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Google and Apple Blatantly Lie About Grooveshark Ban

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posted on Apr, 27 2011 @ 02:53 AM
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Some of you may be familiar with streaming music site Grooveshark, which allows user uploads but contends that it is legal and policies violations. Recently, Google and Apple both removed the Grooveshark app from their mobile stores, claiming that the site is a major violator of copyright law.

Now, it's no secret that both companies are developing their own streaming "cloud" music services. Another thing which is no secret is that Grooveshark is operating in a legal loophole -- but it has successfully not only remained operational, but attracted major sponsorships from extremely reputable corporations, and continuously improved its interface and library, over the last several years. Calling it an illegal service is a matter of opinion at best, and in context, it's more like what you might call a damn lie.

Now it turns out that Google is rumored to be in talks with Spotify, a European service highly similar to Grooveshark, which it has largely locked out of that market.

Google Cloud Music? – Rumors Of Partnership Talks Between Spotify and Google

Google accused of hypocrisy on Grooveshark ban

Grooveshark Insists It's Legal; Points Out That Using DMCA Safe Harbors Is Not Illegal

Lie might be too kind of a word. If you ask me, this is propaganda. They are trying to scare people away from free services which are, and have been for many years, perfectly legal to use, even if they might not always and forever remain so, and even if some people really wish they weren't.

They want people to think paying their monthly fees on top of the cost of the mp3s...an amount of money which just so happens to add up to right around the same amount of revenue that has been lost since people became unwilling to fork over twenty bucks for one single and eight other pieces of overproduced garbage...is safer, better -- fitter, healthier, more productive...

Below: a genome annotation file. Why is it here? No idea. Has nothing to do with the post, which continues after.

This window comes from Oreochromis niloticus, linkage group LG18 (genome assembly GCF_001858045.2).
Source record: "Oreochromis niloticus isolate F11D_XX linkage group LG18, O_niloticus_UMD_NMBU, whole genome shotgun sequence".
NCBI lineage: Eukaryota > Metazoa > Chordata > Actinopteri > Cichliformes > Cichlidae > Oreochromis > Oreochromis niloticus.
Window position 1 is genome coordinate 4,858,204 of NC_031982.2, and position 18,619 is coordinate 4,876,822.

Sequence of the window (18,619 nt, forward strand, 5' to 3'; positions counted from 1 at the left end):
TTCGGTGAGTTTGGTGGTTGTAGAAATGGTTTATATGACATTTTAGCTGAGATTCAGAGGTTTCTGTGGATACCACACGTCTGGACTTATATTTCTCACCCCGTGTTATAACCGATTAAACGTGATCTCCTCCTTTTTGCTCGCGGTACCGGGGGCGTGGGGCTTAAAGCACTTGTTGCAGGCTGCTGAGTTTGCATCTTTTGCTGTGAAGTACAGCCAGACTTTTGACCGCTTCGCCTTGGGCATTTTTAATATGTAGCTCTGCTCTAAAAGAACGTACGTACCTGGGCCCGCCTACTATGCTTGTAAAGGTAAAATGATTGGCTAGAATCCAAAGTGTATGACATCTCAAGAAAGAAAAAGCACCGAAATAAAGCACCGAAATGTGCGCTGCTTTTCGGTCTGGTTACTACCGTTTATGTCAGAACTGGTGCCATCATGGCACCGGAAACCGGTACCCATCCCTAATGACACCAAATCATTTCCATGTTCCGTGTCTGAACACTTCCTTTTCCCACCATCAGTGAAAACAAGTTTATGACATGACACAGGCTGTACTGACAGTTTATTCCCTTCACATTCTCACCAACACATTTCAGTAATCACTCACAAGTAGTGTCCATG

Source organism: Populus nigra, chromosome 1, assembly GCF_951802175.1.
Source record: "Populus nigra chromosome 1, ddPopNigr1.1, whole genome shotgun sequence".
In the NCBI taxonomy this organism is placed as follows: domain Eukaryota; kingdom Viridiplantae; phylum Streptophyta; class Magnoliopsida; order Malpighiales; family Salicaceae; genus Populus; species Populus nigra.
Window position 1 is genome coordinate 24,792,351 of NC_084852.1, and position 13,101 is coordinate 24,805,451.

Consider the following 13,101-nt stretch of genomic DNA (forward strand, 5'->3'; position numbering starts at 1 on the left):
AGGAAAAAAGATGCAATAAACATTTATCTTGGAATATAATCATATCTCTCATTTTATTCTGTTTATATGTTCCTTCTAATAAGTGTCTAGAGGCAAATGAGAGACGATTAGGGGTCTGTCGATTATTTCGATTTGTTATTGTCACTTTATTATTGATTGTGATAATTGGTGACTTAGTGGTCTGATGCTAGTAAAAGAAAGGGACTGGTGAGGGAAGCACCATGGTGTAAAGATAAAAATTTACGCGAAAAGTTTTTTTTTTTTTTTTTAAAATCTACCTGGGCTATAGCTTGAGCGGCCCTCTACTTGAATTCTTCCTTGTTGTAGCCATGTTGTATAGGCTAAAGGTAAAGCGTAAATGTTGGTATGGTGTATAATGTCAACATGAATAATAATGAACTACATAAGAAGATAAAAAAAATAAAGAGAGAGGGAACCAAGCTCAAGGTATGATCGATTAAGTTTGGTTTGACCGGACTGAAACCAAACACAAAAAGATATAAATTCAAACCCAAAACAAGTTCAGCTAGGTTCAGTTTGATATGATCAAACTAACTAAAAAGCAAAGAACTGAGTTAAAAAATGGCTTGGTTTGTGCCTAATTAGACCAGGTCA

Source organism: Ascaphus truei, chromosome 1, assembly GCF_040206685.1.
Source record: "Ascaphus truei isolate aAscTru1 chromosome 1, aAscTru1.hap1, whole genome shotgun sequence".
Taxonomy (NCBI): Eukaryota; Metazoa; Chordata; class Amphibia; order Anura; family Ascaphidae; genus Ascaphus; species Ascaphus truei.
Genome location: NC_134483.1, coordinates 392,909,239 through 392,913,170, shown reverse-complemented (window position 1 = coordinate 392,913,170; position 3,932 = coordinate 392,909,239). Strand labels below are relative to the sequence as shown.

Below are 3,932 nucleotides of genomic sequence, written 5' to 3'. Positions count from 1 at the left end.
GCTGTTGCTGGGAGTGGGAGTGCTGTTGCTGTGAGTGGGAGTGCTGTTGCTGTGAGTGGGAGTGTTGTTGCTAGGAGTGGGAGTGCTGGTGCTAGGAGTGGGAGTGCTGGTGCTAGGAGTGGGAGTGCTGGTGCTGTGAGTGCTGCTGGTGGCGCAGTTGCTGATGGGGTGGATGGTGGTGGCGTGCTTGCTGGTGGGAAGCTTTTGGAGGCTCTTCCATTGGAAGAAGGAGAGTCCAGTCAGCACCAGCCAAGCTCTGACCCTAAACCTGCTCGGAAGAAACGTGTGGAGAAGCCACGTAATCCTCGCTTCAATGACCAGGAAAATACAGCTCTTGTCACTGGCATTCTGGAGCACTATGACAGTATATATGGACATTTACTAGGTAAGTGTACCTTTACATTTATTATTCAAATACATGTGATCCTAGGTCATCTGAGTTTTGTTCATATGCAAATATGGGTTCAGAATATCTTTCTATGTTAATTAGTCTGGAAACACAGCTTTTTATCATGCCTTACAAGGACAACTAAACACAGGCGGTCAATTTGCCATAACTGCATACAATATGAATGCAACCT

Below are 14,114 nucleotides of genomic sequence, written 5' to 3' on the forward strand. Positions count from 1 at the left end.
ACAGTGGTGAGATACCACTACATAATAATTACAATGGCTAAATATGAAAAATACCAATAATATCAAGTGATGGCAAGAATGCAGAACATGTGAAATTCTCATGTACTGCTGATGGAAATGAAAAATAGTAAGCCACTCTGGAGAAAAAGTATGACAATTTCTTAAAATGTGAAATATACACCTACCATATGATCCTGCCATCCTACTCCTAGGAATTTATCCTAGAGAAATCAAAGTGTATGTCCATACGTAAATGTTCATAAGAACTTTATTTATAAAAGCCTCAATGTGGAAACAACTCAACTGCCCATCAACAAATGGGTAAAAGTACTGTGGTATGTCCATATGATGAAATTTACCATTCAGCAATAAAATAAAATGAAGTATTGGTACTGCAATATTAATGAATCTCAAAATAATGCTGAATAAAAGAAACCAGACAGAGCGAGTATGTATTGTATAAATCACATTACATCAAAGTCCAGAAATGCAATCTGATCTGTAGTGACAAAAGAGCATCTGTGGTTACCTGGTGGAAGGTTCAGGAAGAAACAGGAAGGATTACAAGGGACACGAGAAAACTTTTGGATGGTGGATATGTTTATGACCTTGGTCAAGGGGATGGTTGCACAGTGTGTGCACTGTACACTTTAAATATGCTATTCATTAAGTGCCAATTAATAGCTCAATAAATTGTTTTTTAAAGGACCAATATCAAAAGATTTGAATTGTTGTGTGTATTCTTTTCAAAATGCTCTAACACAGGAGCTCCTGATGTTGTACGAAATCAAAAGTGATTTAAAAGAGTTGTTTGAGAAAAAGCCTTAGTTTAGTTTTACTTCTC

You can still get the Grooveshark app, by the way. Just not through the Android or Apple markets.
edit on 27-4-2011 by sepermeru because: edit button likes my hair this way




posted on Apr, 27 2011 @ 10:36 AM
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edit on 27-4-2011 by sepermeru because: (no reason given)



posted on Apr, 27 2011 @ 11:24 AM
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If I were Google or Apple I probably would have done the same thing. Even Grooveshark admits it operates in a "legal loophole" - hardly the best footing for a serious business enterprise. RIAA has complained that the site hosts copyrighted music. Grooveshark's defense is that individual users upload content and the site can't be held responsible for what they upload. Sorry, but that defense didn't work so good for all the P2P file-sharing networks out there, like Napster and Kazaa, or even the torrent search engines which only link to files uploaded by individuals (like Isohunt).

I went to Grooveshark's site to see how available copyrighted music is, searched "Lady Gaga", and saw pretty much her entire discography available, free of charge, copyrights be damned. Grooveshark's defense is "We didn't upload this, blame 'teenybopper16', She's the one who uploaded this...".

It seems to me that Grooveshark has a problem with it's business model and is on unsure footing regarding the legality of the music it streams, and they have to remedy this between themselves and the record labels. Blaming Google or Apple is just poor sportsmanship. Like I said, if I were Google or Apple, I wouldn't touch this until everything was perfectly legal and above board.

Besides if Google wanted Grooveshark's business, it would have just bought them, like they bought YouTube.
edit on 27-4-2011 by Blackmarketeer because: (no reason given)



posted on Apr, 27 2011 @ 11:51 AM
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reply to post by Blackmarketeer
 


Can you explain why companies like EA Games are perfectly comfortable sponsoring Grooveshark, which has been operating for many years? Why did Apple and Google allow the app to stay up for months, until right before they launch their own music services? How do these things square up with the claim that they only care about the legality?

And again, "legal loophole" means legal. It's a way of saying "legal" that manipulates the listener into thinking there is some category of illegal that is also legal. Otherwise, Apple, Google and every other major corporation would be in a lot of trouble, because every single one of them uses legal but shady means to save money when they file their taxes.



posted on Apr, 27 2011 @ 02:10 PM
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get Tinyshark instead... works jsut as well


2nd line



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